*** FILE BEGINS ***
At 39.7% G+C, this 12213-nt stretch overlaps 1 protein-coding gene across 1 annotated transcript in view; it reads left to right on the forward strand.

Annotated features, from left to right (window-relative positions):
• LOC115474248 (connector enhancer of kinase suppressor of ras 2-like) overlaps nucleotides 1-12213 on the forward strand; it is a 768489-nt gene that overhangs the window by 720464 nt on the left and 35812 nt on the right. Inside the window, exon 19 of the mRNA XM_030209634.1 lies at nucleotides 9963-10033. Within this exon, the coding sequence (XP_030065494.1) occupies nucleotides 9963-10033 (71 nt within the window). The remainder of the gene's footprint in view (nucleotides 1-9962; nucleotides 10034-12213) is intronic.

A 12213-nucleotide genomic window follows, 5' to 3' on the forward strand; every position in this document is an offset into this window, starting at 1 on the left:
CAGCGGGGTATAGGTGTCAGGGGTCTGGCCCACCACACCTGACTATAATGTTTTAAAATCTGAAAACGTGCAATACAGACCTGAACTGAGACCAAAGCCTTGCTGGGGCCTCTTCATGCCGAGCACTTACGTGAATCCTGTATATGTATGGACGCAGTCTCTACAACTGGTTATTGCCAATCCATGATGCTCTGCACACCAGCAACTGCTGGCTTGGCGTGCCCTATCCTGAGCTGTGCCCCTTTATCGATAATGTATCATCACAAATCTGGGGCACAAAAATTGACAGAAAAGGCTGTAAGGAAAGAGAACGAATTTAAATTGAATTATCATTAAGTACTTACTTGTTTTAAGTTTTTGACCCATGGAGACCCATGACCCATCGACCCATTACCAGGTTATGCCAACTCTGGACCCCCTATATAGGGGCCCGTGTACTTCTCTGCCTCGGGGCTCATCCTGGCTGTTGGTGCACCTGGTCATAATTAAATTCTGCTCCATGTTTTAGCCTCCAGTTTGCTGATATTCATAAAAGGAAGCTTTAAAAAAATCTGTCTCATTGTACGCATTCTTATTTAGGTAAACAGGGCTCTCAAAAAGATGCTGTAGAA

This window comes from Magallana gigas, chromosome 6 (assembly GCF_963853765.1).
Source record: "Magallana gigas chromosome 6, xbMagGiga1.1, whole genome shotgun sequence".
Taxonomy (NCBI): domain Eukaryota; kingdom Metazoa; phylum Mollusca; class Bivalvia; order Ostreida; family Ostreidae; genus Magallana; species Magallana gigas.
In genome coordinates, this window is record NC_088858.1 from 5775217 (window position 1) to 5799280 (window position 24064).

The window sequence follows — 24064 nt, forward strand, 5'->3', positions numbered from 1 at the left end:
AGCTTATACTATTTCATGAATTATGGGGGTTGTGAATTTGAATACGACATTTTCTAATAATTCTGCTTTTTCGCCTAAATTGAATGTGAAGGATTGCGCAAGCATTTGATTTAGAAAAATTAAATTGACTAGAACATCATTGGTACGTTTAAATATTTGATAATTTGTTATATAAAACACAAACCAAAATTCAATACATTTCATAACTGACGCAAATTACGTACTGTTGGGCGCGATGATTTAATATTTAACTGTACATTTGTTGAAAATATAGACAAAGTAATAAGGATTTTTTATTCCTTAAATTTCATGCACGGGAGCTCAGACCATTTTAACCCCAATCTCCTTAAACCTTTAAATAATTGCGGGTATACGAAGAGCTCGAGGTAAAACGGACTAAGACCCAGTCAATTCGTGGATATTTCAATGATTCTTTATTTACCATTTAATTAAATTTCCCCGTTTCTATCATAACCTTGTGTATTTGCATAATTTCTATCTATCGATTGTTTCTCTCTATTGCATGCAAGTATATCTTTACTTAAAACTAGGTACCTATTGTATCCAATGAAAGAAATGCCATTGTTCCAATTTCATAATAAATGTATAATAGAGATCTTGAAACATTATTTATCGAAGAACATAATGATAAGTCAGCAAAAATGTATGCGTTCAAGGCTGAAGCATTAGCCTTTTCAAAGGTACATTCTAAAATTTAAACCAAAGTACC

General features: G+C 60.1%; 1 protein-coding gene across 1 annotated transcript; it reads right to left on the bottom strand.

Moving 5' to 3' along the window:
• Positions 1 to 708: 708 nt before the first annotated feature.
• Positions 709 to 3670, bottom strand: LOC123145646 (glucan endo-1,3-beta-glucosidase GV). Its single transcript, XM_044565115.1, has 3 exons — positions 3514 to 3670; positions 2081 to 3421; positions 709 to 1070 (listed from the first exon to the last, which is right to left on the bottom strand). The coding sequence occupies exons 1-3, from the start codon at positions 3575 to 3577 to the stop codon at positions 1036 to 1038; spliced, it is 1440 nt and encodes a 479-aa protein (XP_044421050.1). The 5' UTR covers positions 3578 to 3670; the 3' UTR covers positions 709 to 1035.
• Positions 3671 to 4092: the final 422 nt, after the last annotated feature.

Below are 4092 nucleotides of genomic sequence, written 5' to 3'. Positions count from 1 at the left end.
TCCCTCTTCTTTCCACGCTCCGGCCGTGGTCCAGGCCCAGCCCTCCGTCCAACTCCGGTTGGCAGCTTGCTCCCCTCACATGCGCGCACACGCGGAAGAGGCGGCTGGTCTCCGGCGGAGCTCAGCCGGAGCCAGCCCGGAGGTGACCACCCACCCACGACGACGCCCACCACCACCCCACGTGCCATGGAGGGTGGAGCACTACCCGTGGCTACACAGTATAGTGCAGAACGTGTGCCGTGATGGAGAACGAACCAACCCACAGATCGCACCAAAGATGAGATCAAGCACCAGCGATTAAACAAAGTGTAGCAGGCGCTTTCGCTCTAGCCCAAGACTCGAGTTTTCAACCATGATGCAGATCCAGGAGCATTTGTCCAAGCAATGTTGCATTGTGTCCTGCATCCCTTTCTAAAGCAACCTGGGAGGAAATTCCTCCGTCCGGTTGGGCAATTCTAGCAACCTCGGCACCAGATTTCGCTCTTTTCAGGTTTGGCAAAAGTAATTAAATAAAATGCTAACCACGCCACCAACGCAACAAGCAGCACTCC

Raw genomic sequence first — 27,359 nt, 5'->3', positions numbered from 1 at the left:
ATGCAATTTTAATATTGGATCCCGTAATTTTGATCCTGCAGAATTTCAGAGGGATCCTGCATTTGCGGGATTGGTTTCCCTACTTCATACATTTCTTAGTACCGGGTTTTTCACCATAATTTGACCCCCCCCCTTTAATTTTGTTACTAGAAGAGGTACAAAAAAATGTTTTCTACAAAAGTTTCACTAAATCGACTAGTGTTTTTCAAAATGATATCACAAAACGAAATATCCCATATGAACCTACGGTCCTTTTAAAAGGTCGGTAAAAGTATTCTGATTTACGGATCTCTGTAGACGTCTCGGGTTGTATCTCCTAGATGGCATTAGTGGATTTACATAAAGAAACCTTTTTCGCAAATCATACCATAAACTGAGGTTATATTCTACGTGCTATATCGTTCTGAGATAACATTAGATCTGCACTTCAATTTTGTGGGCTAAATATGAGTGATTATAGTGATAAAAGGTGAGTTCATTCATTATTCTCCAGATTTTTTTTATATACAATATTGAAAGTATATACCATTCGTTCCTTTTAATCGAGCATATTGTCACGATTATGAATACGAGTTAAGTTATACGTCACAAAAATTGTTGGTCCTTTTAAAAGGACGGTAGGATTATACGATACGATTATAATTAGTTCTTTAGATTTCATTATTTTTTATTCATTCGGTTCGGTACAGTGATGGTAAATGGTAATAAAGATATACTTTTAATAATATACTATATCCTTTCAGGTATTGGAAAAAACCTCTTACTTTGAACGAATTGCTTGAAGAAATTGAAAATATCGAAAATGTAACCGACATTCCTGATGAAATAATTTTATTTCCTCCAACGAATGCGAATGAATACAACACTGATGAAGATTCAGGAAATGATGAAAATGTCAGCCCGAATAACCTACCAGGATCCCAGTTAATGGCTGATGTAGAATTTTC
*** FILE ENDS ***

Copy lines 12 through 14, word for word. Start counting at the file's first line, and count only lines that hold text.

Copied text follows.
General features: G+C 60.1%; 1 protein-coding gene across 1 annotated transcript; it reads right to left on the bottom strand.

Moving 5' to 3' along the window:
• Positions 1 to 708: 708 nt before the first annotated feature.